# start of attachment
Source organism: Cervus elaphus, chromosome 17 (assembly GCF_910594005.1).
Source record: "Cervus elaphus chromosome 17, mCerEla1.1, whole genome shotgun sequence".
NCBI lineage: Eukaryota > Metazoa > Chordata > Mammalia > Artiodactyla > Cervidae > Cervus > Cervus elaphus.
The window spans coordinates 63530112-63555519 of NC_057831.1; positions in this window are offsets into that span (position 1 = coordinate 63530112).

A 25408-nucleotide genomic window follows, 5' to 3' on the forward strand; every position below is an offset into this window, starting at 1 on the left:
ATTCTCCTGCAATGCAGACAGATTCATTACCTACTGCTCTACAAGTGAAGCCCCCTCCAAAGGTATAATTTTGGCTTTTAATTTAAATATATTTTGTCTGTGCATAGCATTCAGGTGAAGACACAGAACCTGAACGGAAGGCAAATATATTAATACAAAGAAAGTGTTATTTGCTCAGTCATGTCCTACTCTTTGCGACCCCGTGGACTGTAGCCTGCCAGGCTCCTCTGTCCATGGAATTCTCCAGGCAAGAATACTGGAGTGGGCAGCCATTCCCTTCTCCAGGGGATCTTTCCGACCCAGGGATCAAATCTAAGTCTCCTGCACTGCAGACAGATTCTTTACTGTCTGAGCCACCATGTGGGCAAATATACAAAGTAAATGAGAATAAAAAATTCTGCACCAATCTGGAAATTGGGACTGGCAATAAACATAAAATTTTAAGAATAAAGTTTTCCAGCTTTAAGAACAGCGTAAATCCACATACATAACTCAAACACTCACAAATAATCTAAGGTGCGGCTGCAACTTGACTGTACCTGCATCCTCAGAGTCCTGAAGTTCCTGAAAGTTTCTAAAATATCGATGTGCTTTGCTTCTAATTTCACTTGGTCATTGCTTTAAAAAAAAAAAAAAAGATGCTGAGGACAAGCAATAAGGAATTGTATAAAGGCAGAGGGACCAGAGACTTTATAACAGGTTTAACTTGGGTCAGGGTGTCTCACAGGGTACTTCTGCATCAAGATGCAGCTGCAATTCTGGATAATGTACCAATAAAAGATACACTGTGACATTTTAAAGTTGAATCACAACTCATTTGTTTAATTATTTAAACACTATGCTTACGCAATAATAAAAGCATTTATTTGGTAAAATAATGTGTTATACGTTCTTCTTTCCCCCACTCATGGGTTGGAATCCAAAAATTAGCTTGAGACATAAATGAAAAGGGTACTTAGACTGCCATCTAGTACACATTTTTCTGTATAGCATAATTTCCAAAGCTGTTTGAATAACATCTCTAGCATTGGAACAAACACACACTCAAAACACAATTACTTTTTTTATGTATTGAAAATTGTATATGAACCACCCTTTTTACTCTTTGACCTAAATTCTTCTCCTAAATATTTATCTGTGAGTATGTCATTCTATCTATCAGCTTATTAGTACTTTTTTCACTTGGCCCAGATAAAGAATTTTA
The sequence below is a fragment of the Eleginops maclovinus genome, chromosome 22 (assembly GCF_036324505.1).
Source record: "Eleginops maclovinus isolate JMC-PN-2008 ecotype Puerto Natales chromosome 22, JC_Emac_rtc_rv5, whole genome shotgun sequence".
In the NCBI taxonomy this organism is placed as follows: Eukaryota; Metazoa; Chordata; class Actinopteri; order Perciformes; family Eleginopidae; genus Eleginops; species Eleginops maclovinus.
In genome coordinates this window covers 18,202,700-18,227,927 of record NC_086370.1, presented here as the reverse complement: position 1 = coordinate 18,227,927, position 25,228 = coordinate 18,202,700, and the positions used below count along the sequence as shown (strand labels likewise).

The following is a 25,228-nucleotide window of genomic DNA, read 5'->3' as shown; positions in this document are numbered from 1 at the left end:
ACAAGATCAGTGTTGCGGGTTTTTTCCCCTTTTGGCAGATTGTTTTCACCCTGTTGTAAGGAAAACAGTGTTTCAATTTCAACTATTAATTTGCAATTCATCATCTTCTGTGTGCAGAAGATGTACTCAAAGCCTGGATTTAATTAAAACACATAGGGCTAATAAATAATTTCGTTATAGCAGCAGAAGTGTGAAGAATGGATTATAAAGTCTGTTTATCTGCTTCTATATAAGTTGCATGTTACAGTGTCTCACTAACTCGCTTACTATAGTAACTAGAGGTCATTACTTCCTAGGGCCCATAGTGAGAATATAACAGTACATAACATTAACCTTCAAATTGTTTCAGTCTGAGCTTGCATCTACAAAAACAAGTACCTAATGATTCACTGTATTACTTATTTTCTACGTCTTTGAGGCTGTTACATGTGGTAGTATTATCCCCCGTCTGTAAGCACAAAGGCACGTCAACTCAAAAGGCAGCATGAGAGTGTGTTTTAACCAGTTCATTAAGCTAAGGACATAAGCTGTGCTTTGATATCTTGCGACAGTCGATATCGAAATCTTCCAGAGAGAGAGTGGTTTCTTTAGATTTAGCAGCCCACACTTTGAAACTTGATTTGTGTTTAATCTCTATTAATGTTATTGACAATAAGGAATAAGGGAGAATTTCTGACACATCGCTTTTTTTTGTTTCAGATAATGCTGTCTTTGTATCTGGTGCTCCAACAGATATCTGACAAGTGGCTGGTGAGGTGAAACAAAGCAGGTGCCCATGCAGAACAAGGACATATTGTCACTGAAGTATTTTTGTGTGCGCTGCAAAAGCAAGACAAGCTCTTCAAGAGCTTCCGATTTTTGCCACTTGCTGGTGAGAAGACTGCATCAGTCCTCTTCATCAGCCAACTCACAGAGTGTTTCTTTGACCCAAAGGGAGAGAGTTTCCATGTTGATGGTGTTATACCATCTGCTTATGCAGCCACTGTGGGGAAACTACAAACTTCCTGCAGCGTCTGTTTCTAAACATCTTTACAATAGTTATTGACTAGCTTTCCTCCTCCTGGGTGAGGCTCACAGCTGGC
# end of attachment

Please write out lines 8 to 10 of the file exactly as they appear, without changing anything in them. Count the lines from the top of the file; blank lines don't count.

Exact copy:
Source record: "Eleginops maclovinus isolate JMC-PN-2008 ecotype Puerto Natales chromosome 22, JC_Emac_rtc_rv5, whole genome shotgun sequence".
In the NCBI taxonomy this organism is placed as follows: Eukaryota; Metazoa; Chordata; class Actinopteri; order Perciformes; family Eleginopidae; genus Eleginops; species Eleginops maclovinus.
In genome coordinates this window covers 18,202,700-18,227,927 of record NC_086370.1, presented here as the reverse complement: position 1 = coordinate 18,227,927, position 25,228 = coordinate 18,202,700, and the positions used below count along the sequence as shown (strand labels likewise).